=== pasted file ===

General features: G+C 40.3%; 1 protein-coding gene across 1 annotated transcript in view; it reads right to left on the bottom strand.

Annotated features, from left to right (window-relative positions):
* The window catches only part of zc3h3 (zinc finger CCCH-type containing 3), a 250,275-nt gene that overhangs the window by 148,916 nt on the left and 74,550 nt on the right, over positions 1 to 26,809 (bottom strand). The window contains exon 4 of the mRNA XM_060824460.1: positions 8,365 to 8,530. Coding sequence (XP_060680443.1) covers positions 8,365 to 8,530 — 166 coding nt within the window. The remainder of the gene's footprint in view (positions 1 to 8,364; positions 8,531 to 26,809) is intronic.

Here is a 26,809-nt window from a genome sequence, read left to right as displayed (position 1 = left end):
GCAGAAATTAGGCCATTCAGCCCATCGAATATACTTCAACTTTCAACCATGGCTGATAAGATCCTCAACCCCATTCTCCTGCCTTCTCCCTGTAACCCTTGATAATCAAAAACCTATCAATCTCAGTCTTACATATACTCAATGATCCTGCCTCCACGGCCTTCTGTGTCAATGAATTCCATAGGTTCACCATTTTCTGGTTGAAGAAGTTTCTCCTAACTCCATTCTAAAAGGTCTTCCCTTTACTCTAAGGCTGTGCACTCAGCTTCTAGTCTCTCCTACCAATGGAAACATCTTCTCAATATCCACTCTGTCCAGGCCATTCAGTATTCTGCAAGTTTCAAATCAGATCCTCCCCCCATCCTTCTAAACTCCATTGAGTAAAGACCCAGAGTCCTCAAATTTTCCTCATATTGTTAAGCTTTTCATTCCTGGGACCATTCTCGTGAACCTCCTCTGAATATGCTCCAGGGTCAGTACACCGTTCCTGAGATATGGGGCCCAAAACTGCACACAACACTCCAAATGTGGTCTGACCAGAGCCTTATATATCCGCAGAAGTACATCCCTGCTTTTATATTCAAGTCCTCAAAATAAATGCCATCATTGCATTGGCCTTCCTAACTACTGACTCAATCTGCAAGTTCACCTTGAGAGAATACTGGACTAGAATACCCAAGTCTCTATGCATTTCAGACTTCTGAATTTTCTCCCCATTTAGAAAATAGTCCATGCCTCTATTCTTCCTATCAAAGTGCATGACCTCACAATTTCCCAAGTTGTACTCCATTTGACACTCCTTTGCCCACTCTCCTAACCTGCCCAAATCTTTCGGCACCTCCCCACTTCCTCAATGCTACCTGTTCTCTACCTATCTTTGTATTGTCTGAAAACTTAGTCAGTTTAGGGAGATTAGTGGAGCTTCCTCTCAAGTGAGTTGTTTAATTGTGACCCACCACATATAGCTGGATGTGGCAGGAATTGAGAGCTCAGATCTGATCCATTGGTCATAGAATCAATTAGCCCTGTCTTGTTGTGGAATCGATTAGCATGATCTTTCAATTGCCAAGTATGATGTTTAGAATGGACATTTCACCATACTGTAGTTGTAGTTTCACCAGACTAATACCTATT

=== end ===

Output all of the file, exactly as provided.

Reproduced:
General features: G+C 40.3%; 1 protein-coding gene across 1 annotated transcript in view; it reads right to left on the bottom strand.

Annotated features, from left to right (window-relative positions):
* The window catches only part of zc3h3 (zinc finger CCCH-type containing 3), a 250,275-nt gene that overhangs the window by 148,916 nt on the left and 74,550 nt on the right, over positions 1 to 26,809 (bottom strand). The window contains exon 4 of the mRNA XM_060824460.1: positions 8,365 to 8,530. Coding sequence (XP_060680443.1) covers positions 8,365 to 8,530 — 166 coding nt within the window. The remainder of the gene's footprint in view (positions 1 to 8,364; positions 8,531 to 26,809) is intronic.

Here is a 26,809-nt window from a genome sequence, read left to right as displayed (position 1 = left end):
GCAGAAATTAGGCCATTCAGCCCATCGAATATACTTCAACTTTCAACCATGGCTGATAAGATCCTCAACCCCATTCTCCTGCCTTCTCCCTGTAACCCTTGATAATCAAAAACCTATCAATCTCAGTCTTACATATACTCAATGATCCTGCCTCCACGGCCTTCTGTGTCAATGAATTCCATAGGTTCACCATTTTCTGGTTGAAGAAGTTTCTCCTAACTCCATTCTAAAAGGTCTTCCCTTTACTCTAAGGCTGTGCACTCAGCTTCTAGTCTCTCCTACCAATGGAAACATCTTCTCAATATCCACTCTGTCCAGGCCATTCAGTATTCTGCAAGTTTCAAATCAGATCCTCCCCCCATCCTTCTAAACTCCATTGAGTAAAGACCCAGAGTCCTCAAATTTTCCTCATATTGTTAAGCTTTTCATTCCTGGGACCATTCTCGTGAACCTCCTCTGAATATGCTCCAGGGTCAGTACACCGTTCCTGAGATATGGGGCCCAAAACTGCACACAACACTCCAAATGTGGTCTGACCAGAGCCTTATATATCCGCAGAAGTACATCCCTGCTTTTATATTCAAGTCCTCAAAATAAATGCCATCATTGCATTGGCCTTCCTAACTACTGACTCAATCTGCAAGTTCACCTTGAGAGAATACTGGACTAGAATACCCAAGTCTCTATGCATTTCAGACTTCTGAATTTTCTCCCCATTTAGAAAATAGTCCATGCCTCTATTCTTCCTATCAAAGTGCATGACCTCACAATTTCCCAAGTTGTACTCCATTTGACACTCCTTTGCCCACTCTCCTAACCTGCCCAAATCTTTCGGCACCTCCCCACTTCCTCAATGCTACCTGTTCTCTACCTATCTTTGTATTGTCTGAAAACTTAGTCAGTTTAGGGAGATTAGTGGAGCTTCCTCTCAAGTGAGTTGTTTAATTGTGACCCACCACATATAGCTGGATGTGGCAGGAATTGAGAGCTCAGATCTGATCCATTGGTCATAGAATCAATTAGCCCTGTCTTGTTGTGGAATCGATTAGCATGATCTTTCAATTGCCAAGTATGATGTTTAGAATGGACATTTCACCATACTGTAGTTGTAGTTTCACCAGACTAATACCTATT